Ó Sé's great achievements a fitting legacy
Páidí Ó Sé May 16th, 1955 - December 15th, 2012He was a 'rogue' and a warrior and one of the finest players to ever play for Kerry
It was Pat Spillane – Páidí Ó Sé’s oldest friend amongst the now legendary generation of Kerry players – who spontaneously coined the most resonant phrase: “He was,” said Spillane on RTÉ Radio One on Saturday as the shocking news settled on the country, “a rogue in the nicest possible sense of the word and a warrior”.
Nowhere in the country are the connotations of ‘rogue’ more positively nuanced than in Kerry. It was partly Páidí Ó Sé’s self-projection but it did a disservice to his seriousness as a football man.
He enjoyed one of the greatest playing careers in the game’s history, winding up with a joint-record eight All-Ireland senior medals but because of his team’s legend, it’s sometimes forgotten he was an outstanding talent as a youngster.
He won a fistful of schools medals and, on the county senior panel by the age of 18, he won three All-Ireland under-21 medals, playing in both attack and defence, and was well on the team by the time Mick O’Dwyer’s young side upset Dublin in 1975 and wrote the first chapter in football’s most fabled story.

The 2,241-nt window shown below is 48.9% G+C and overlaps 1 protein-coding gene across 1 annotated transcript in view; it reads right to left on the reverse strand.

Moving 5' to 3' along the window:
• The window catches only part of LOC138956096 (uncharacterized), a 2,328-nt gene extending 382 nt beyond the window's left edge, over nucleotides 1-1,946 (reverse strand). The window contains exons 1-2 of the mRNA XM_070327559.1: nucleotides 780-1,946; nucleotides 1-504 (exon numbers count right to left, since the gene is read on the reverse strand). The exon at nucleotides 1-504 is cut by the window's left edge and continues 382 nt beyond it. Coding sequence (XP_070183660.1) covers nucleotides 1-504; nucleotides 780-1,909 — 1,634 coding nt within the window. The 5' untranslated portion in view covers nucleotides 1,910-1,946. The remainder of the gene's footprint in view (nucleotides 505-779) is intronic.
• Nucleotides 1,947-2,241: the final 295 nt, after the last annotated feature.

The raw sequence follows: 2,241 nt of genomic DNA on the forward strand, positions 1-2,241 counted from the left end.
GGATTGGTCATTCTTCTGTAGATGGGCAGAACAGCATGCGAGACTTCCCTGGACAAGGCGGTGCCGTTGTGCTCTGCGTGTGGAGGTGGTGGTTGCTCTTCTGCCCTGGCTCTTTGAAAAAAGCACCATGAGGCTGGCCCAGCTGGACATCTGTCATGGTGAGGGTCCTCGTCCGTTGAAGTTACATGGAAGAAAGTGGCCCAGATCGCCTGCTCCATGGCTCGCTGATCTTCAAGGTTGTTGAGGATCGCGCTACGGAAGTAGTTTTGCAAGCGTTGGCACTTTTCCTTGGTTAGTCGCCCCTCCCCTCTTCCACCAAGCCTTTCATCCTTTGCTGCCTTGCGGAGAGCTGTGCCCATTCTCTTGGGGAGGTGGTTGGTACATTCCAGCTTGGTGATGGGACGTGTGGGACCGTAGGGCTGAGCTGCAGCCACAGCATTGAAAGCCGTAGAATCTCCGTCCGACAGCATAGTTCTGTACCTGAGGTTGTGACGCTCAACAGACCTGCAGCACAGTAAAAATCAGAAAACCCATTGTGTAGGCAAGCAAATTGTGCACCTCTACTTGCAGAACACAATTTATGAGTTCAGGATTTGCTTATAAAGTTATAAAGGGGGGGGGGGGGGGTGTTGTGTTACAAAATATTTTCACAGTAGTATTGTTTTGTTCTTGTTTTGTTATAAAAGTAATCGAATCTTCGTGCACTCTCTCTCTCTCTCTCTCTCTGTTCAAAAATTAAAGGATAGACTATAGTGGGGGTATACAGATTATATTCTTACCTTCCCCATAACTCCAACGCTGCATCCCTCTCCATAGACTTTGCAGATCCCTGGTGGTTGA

Born in 1955 his background, in the west Kerry Gaeltacht, had its share of football. Although his father wasn’t a notable player, 1958 All Ireland medallist Tom Long was a cousin and brother, Tom, won a minor All-Ireland in 1963 and another brother, the late Mike, father of Darragh, Tomás and Marc, played junior for Kerry.
Amongst the plethora of stories and achievements two things stand out about his career: the peerless record for a defender of conceding just one point from play to a direct opponent and the extent to which he pushed himself in training.
His mentor, in all senses, Mick O’Dwyer always commended Ó Sé’s drive and determination in training sessions. Everything on the field was for keeps regardless of context.
For the process of what he called “getting yourself arranged for O’Dwyer” he would every New Year head over the hills from Ventry into Dunquin and Slea Head for nearly three hours of stamina running.
Former team-mates observed that with his fondness for wintering well, the punishing efforts to get “himself arranged” took a toll on Páidí over the years but during his time at the top of the game he was formidable.
For someone with his competitive drive and blazing intensity the end was never going to come easily but he allowed fear of failure to motivate him.
Intimations of the end hadn’t been far from his thoughts in the closing years: “One thing used go through my mind,” he once said. “Is this going to be the day a fella gets 2-6 off me, takes me on a tour of Croke Park? It helped me keep that extra bit ahead of the posse.”